The former Liberal staffer whose rape allegation opened the floodgates for women to ask for justice and safety made a surprise appearance at the March 4 Justice outside Parliament House on Monday, rallying women to fix a broken system.
"There is a horrible societal acceptance of sexual violence experienced by women in Australia," Brittany Higgins told the crowd.
"My story was on the front page for the sole reason that it was a painful reminder to women that it can happen in Parliament House, and can truly happen anywhere."
In a crowd of more than 5000 protesters, almost all wearing black, Ms Higgins, in all white, rose to speak outside the very place she alleges she was raped, and where the government failed to protect her.
"I have read the news updates every day at 5am, because I was waking up to new information about my own sexual assault through the media. Details that were never disclosed to me by my employers, information that would have helped me as questions that have haunted me for years," she said.
"I watched as people hid behind throwaway phrases like due process and presumption of innocence while failing to acknowledge how the justice system is notoriously stacked against victims of sexual crime."
One of 40 rallies around the country, Ms Higgins called on those in attendance to speak up and not be complicit in violence and harassment against women.
"Speak up. Share your truth and know that you have a generation of women ready, willing and able to support you," she said.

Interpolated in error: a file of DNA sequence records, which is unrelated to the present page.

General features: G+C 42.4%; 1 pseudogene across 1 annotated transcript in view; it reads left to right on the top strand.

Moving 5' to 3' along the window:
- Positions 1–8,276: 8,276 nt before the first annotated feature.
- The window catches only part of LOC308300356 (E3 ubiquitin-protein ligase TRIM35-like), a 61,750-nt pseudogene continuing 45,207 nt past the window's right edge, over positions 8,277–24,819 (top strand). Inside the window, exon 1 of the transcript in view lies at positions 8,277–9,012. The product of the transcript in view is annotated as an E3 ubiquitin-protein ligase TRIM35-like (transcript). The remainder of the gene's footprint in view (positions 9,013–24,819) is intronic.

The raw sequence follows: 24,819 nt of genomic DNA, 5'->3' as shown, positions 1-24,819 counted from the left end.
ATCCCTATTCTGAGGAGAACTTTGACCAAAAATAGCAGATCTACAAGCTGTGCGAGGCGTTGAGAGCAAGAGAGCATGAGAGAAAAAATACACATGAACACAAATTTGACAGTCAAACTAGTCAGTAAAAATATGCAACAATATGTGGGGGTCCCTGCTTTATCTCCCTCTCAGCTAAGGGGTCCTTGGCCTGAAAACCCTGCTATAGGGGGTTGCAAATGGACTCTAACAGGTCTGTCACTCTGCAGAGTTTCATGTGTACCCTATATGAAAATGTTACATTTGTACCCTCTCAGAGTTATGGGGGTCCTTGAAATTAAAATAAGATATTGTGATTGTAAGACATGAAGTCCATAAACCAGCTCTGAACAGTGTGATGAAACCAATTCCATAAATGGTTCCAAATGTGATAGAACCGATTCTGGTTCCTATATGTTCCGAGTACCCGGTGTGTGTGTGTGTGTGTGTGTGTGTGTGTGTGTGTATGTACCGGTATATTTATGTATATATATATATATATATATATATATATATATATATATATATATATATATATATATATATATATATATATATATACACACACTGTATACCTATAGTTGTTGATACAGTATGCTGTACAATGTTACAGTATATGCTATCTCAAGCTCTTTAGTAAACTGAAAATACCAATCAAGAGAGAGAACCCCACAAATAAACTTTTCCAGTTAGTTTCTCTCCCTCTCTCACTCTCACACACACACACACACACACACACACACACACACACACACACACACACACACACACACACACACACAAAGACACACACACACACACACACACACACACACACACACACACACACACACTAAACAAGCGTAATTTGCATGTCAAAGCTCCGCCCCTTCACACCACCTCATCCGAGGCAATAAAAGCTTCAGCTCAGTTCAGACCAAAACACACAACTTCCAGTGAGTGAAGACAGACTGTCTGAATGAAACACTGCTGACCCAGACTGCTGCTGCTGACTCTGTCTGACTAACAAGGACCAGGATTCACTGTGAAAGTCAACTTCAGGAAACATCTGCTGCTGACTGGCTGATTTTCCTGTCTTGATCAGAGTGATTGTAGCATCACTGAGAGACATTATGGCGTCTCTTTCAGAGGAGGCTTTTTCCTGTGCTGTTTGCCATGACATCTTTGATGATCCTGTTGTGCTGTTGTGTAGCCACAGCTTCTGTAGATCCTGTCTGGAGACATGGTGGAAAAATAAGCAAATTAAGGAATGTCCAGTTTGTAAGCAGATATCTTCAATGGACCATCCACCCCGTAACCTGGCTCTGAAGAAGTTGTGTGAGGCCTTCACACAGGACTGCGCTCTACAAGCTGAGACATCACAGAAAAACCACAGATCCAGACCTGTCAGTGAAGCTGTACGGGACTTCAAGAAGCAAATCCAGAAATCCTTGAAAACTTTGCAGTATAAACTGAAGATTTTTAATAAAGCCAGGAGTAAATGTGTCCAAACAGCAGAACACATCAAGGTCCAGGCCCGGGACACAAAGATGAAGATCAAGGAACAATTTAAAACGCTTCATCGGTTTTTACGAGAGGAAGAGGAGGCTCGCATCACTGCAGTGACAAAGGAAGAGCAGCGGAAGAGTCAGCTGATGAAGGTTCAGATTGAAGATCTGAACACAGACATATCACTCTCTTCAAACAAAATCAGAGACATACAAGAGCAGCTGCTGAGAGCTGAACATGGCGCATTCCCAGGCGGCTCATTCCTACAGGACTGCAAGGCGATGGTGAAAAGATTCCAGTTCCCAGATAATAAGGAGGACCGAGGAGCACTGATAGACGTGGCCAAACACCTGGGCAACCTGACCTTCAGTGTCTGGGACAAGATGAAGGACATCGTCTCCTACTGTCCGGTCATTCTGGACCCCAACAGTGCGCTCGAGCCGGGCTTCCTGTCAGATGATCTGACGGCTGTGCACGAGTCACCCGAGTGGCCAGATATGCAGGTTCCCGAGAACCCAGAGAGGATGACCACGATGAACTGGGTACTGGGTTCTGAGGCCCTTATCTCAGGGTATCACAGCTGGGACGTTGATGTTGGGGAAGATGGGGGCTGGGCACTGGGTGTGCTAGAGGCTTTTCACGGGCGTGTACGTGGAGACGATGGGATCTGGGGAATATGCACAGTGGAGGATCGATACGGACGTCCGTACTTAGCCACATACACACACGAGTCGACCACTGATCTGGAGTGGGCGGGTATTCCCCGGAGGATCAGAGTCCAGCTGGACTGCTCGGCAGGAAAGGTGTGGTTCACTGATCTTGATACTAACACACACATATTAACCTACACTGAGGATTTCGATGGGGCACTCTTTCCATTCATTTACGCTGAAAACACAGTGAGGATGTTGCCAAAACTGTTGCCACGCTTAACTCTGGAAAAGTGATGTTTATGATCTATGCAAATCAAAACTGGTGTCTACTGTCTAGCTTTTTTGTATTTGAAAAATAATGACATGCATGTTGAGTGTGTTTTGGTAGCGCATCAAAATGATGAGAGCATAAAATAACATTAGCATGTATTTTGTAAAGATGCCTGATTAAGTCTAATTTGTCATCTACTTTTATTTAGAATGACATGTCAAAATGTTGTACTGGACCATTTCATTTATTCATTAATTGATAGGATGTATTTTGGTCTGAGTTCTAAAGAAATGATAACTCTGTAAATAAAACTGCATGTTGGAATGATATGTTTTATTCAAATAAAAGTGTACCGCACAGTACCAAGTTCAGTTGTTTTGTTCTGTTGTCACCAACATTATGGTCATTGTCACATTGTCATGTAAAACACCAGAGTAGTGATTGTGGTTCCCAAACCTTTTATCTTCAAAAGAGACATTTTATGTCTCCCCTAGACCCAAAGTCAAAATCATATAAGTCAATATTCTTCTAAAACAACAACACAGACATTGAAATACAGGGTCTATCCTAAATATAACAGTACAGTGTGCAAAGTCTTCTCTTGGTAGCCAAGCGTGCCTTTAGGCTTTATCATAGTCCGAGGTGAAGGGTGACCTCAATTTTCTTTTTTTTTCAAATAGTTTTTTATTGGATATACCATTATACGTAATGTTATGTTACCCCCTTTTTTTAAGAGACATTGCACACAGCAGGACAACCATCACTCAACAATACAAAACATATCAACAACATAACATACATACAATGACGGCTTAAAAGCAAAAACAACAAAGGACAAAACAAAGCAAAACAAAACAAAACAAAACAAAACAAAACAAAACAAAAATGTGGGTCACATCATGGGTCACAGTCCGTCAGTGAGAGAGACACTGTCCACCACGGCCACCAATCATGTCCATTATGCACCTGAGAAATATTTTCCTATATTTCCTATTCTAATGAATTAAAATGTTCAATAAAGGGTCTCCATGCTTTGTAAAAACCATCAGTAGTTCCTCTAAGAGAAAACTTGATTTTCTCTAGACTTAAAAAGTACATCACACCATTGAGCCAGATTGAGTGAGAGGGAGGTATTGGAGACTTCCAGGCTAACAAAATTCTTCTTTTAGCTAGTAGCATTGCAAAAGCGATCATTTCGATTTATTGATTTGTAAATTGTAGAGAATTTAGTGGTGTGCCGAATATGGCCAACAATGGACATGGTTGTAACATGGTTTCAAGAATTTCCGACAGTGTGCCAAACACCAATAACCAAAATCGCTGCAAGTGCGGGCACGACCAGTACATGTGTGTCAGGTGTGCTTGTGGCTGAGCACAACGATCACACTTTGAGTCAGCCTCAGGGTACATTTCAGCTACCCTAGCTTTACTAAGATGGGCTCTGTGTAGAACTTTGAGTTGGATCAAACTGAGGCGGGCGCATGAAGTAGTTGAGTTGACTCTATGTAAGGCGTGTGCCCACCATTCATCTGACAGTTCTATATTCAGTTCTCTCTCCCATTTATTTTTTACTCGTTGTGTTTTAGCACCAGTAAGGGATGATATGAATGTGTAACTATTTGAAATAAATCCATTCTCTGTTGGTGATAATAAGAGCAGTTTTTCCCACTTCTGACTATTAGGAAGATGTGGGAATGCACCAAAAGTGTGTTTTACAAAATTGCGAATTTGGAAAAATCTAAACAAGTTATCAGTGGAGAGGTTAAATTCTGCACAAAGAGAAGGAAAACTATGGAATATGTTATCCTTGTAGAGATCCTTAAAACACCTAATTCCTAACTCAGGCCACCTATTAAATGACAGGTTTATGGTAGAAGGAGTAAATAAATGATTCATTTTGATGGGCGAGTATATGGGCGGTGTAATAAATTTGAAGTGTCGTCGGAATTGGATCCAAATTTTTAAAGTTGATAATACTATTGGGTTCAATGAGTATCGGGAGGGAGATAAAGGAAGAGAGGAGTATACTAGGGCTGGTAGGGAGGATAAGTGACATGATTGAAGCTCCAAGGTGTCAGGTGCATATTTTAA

"Take ownership of your story and free yourself from the stigma of shame. Together, we can bring about real, meaningful reform to the workplace culture inside Parliament House and, hopefully, every workplace, to ensure the next generation of women can benefit from a safer and more equitable Australia."
Ms Higgins also took aim at the advice from Defence Force chief Angus Campbell to women on how not to fall prey to sexual predators.
Crowds chanted "enough is enough" and "we believe you" to the speakers, which included journalist Lisa Wilkinson, the Australian Council of Trade Unions President and Secretary Michele O'Neil and Sally McManus, journalist Virginia Haussegger and founder of Canberra's Women's Liberation movement Biff Ward.
Inclusion and intersectionality was a focus for speakers, who acknowledged women of colour and disabled women were more likely to victims of gendered violence.
A rousing welcome to country was delivered by Aunty Violet Sheridan and Dr Tjanara Goreng Goreng sang a traditional song.
We have already come to the front door, now it’s up to the Government to cross the threshold and come to us. We will not be meeting behind closed doors.— 💧Janine Hendry (@janine_hendry) March 14, 2021
Along with Ms Higgins, some of the most rousing speeches came from the youngest speakers, with sexual assault survivor Saxon Mullins calling men to stand up to misogyny.
"One in five women have experienced sexual violence," Ms Mullins said.
"Men, where do you think these perpetrators are hiding? They are your friends. They are your football mates. They are your friends from school.
"Do you tell people they are being too sensitive when they call out sexist, racist or transphobic remarks? If any of this rings a bell, I need to remind you that you helped create a toxic culture of misogyny."
Those in Canberra saw the petition of more than 90,000 signatures handed to Labor's Tanya Plibersek and the Greens' Larissa Waters. It called for a far-reaching inquiry into culture at Parliament House and for an inquiry into the historical rape allegation against Christian Porter. Dozens of MPs were among the crowd, with members of all political parties in attendance.
Prime Minister Scott Morrison and Minister for Women Marise Payne didn't attend the march, instead inviting a delegation of organisers for a private meeting inside Parliament House.
That offer was rejected before the rally on Monday morning, with organiser Janine Hendry saying she had read the room.
"We have already come to the front door, now it's up to the government to cross the threshold and come to us," Ms Hendry said. "We will not be meeting behind closed doors."
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